As a standards body with nine of the Top 11 ocean carriers as members, Digital Container Shipping Association (DCSA) aims to create standards that will enable interoperability of IoT solutions across these key aspects. In June, DCSA published its first set of IoT standards. These align data communication protocols between smart container solutions and gateways at vessels, ports, terminals and container depots at the physical level. These standards will enable radio communication during the journey at sea, on land and at the vulnerable port interface points. In subsequent releases, DCSA will publish standards for additional communication protocols, data structure and handling and minimum requirements for physical/software security for IoT devices. Once in place, these standards will enable uninterrupted, end-to-end communication between smart containers and mobile devices such as smartphones.

Standards-compliant mobile apps analyse container data to provide a raft of innovative capabilities. In addition to monitoring things like temperature, humidity, oxygen and C02 levels, smart container alerts advise of mishandling or equipment failures (reefers in particular) or assist in locating dangerous goods to enhance safety. Terminal operators verify the exact location of each container in their yard efficiently and in real time. With continuous monitoring, it will be easier to make people liable for negligence and a host of other new services.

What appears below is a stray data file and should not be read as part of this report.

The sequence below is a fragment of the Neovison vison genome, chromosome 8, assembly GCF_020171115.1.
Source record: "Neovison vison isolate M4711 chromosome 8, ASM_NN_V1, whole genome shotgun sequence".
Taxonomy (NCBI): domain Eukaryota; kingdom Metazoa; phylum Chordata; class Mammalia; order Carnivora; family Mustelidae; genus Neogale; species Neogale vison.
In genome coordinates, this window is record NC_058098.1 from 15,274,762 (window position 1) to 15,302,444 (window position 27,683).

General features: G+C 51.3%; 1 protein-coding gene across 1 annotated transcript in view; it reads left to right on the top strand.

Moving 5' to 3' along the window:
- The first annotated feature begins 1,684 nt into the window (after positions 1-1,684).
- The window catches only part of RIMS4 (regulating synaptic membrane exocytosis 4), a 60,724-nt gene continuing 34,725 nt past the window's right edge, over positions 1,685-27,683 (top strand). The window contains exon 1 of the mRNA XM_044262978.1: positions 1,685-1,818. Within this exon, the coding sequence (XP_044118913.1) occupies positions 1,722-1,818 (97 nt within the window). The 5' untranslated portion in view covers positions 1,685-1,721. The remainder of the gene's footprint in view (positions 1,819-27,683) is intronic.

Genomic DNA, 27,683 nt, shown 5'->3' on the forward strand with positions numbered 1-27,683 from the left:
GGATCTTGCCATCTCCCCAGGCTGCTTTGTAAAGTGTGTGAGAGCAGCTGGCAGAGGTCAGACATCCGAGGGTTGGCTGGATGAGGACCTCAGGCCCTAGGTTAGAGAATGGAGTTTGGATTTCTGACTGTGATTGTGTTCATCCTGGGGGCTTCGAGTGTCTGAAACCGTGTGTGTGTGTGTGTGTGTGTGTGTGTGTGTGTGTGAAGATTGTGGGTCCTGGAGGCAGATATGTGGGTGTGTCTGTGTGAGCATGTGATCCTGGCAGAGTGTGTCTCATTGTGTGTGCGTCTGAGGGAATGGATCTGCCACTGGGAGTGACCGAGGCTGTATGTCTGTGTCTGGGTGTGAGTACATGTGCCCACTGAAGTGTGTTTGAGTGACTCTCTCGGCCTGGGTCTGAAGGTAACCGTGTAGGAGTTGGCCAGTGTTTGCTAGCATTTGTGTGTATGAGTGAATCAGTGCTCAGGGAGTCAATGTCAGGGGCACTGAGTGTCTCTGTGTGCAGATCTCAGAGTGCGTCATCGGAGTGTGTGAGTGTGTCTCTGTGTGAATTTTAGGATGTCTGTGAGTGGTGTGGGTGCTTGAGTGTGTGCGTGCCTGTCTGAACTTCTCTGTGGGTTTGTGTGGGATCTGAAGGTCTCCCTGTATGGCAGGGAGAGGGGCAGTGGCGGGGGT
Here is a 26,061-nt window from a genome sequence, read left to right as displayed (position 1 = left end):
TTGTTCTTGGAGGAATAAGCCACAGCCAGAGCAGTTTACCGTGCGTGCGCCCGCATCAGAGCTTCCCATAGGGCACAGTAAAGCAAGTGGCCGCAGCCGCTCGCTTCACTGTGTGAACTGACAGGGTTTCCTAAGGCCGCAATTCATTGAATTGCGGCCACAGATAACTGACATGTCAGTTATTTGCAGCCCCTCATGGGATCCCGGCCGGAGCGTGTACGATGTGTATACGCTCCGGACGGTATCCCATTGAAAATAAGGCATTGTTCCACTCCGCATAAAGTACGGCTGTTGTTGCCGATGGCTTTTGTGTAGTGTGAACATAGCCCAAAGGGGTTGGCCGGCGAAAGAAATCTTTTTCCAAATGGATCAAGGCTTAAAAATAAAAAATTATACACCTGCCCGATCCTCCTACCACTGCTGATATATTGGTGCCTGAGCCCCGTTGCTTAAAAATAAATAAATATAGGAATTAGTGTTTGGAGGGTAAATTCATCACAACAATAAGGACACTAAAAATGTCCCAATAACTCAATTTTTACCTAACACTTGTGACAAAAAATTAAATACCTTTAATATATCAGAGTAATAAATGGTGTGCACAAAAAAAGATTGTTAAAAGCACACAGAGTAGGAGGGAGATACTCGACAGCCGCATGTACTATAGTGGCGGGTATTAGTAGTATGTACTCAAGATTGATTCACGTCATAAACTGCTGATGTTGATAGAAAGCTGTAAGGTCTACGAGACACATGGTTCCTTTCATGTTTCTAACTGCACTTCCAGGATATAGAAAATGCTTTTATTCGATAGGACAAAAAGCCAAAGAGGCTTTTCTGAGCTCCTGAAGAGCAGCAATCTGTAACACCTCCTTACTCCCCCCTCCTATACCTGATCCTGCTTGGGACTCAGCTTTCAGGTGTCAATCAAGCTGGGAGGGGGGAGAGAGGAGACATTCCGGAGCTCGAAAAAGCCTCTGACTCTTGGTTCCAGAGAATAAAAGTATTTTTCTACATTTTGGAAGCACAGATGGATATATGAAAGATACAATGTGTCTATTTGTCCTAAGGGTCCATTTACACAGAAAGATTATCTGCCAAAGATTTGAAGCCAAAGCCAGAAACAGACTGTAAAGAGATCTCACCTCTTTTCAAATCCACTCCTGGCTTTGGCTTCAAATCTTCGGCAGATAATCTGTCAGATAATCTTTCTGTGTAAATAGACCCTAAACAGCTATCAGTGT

An investment in the future

Standards are not only important for maintaining the quality of perishable items for shippers, but they are also a smart investment for every stakeholder in the supply chain. DCSA standards are vendor and platform agnostic, which means not only do they work with other standards; they mitigate the risk of investing in a particular IoT technology. No matter which vendor you choose for IoT solutions, you can be guaranteed they will interoperate with other compliant solutions on the market. DCSA standards enable any stakeholder in transportation, including ports, terminals, truckers and railways, to invest in an IoT infrastructure that is backed by the major shipping lines.

Ultimately, having a standards-based technology foundation for IoT solutions will provide more value to the end customer while increasing the efficiency of container operations. DCSA gives the industry a framework for interoperability that allows stakeholders to create innovative IoT solutions that can be leveraged by any industry stakeholder or service provider. This allows carriers and other supply chain participants to focus on providing more valuable services and a better experience to their customers.